SABC chairwoman Ellen Tshabalala failed a course in labour relations so badly that she didn’t even qualify to reregister to obtain her diploma, a Unisa official told MPs on Wednesday.
University of South Africa executive director for legal services Jan van Wyk was the first witness to be called in Parliament’s communications portfolio committee inquiry into whether Tshabalala lied about her academic qualifications.
Van Wyk confirmed that even though Tshabalala had registered for her BComm degree in both 1988 and 1996, she failed to obtain the qualification.
According to Unisa records, she had also registered for a diploma in labour relations in 1995.
During the academic year, she passed two, failed two, and did not write two of the modules.
In January 1996, she was allowed to rewrite the two she could not write the previous year.
She obtained a score of 13 percent for her human resources module, and a score of 35 percent for labour relations.
Unisa then wrote to Tshabalala informing her she would not qualify to redo the course.
“What it [the letter] says is when this [the results] came out you [Tshabalala] did so poorly you will not be allowed to be readmitted again,” Van Wyk said.
It also emerged that in 2011 Mercedes Benz had requested confirmation of Tshabalala’s qualifications from Unisa when she applied for a job at the company.
The university had informed an intermediary — acting on behalf of Mercedes Benz — that Tshabalala had not obtained any of the qualifications she claimed to have.
Tshabalala faces two charges of misconduct in the inquiry — one for claiming she had obtained the two qualifications on her CV when she applied for the job as SABC chairwoman.
The other charge relates to an affidavit she submitted to Parliament stating that her qualifications had been stolen during a burglary at her home.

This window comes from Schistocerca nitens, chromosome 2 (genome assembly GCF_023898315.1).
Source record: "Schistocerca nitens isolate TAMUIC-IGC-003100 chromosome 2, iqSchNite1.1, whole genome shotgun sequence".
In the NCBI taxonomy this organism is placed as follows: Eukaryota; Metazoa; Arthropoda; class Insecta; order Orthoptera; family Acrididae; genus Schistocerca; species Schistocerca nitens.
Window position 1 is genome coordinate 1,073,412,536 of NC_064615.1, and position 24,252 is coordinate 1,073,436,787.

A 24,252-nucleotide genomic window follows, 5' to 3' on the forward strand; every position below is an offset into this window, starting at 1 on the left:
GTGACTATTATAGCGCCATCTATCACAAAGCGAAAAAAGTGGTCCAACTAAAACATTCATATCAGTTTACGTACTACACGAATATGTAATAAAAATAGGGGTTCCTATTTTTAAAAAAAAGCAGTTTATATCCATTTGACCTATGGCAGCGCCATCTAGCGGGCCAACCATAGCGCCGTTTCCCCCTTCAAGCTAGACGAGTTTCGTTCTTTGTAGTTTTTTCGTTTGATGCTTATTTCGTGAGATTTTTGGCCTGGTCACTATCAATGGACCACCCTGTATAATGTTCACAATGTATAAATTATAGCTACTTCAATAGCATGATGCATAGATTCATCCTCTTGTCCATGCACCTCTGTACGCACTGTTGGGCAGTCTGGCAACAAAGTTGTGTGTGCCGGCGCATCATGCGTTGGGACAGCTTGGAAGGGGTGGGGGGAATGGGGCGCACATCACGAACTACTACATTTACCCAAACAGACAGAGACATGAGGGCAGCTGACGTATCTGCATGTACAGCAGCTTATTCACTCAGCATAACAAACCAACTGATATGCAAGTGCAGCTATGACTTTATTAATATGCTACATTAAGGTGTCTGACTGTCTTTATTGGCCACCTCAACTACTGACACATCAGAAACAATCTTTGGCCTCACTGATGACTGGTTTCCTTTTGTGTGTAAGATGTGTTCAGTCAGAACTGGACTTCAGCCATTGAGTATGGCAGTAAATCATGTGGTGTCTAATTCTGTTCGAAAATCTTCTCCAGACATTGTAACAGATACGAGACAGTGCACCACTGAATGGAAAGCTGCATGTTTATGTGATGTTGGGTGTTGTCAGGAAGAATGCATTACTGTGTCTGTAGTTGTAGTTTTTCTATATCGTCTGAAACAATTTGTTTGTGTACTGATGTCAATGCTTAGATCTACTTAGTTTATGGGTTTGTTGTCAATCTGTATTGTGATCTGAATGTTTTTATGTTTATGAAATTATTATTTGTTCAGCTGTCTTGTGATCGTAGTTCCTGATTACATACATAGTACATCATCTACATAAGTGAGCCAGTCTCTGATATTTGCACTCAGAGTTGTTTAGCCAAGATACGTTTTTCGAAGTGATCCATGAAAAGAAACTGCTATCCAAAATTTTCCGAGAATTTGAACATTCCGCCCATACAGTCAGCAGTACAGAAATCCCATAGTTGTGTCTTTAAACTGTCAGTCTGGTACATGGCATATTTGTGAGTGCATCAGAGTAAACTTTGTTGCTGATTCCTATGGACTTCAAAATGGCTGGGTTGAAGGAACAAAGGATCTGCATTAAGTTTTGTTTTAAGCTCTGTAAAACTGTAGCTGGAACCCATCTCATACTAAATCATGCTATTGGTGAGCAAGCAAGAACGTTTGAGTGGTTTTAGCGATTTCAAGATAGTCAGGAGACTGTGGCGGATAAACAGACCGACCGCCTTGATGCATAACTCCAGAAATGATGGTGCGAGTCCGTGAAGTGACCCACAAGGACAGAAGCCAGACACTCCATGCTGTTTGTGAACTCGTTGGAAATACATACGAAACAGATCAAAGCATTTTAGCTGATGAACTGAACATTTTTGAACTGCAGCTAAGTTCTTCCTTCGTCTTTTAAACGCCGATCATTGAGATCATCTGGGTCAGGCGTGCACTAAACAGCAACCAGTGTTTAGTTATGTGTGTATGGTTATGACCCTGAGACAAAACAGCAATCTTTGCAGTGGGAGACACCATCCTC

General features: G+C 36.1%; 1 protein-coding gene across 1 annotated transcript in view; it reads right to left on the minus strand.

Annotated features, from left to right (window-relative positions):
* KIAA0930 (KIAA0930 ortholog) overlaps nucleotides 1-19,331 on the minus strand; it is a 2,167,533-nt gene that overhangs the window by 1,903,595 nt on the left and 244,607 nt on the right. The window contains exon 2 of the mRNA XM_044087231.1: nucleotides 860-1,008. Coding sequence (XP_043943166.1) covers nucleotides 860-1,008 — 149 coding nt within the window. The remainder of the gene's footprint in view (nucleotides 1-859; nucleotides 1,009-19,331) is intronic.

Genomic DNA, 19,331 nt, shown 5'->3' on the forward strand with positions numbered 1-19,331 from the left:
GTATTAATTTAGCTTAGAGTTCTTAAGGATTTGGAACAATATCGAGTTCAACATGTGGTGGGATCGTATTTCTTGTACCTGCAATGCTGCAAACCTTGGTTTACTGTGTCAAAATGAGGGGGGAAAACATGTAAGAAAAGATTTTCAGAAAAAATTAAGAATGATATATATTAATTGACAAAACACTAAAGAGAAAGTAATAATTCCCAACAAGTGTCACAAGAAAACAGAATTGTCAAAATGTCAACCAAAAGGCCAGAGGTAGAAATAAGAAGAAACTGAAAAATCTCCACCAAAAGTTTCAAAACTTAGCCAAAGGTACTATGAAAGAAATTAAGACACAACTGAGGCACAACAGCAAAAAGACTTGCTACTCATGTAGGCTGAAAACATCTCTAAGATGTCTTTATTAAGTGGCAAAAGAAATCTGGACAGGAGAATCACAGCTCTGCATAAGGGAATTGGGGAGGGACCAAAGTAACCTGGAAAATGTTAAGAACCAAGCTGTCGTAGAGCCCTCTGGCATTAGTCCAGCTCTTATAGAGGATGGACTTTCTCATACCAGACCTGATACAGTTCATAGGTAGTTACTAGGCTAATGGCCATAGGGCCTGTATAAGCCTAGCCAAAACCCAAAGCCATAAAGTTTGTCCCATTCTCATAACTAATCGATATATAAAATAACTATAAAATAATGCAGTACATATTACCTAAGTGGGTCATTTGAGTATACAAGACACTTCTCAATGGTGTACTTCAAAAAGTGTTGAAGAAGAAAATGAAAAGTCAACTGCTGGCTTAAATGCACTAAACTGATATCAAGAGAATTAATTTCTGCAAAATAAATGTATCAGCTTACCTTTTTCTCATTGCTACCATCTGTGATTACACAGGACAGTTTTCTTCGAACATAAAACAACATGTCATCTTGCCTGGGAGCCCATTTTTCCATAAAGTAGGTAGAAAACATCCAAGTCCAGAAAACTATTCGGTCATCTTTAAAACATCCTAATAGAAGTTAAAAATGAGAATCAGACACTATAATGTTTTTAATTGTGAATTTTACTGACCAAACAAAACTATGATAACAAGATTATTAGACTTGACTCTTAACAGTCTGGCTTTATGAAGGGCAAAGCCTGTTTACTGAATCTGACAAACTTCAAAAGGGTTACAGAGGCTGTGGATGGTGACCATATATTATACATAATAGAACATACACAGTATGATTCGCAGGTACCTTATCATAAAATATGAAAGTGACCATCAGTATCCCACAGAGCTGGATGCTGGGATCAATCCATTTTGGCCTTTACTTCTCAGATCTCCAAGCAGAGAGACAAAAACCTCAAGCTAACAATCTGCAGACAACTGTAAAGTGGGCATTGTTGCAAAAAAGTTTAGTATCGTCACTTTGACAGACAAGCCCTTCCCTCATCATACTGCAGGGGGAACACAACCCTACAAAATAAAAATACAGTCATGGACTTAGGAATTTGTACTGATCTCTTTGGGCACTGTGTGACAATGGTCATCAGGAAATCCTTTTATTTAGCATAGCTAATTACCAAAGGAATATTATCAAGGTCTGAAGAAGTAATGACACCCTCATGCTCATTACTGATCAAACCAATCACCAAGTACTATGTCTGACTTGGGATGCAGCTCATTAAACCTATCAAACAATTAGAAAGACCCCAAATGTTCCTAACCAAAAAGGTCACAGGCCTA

Tshabalala was not present at Wednesday’s inquiry.
A plea of not guilty was entered on her behalf by evidence leader Ntuthuzelo Vanara after the committee denied a request by Tshabalala’s attorney for a postponement.
Earlier, Michael Tillney, for Tshabalala, told the committee his client would not plead to the charges of misconduct against her.
Instead, Tillney read out an affidavit from his client in which she cites “procedural unfairness” as a reason for not being at the inquiry.
“There are allegations of procedural unfairness in the convening of this meeting today [Wednesday] and also there’s the application for leave to appeal,” said Tillney.
Tshabalala has filed notice of leave to appeal a Western Cape High Court order refusing her bid to halt the parliamentary inquiry.
“The effect of this should be to postpone the hearing of the inquiry pending the outcome of the appeal,” Tshabalala said in her affidavit.
Tshabalala wants time to produce forensic evidence in her defence.
An irate committee chairwoman Joyce Moloi-Moropa indicated MPs had already “bended over backwards” to accommodate Tshabalala.
On advice from Vanara, the committee decided to proceed in Tshabalala’s absence.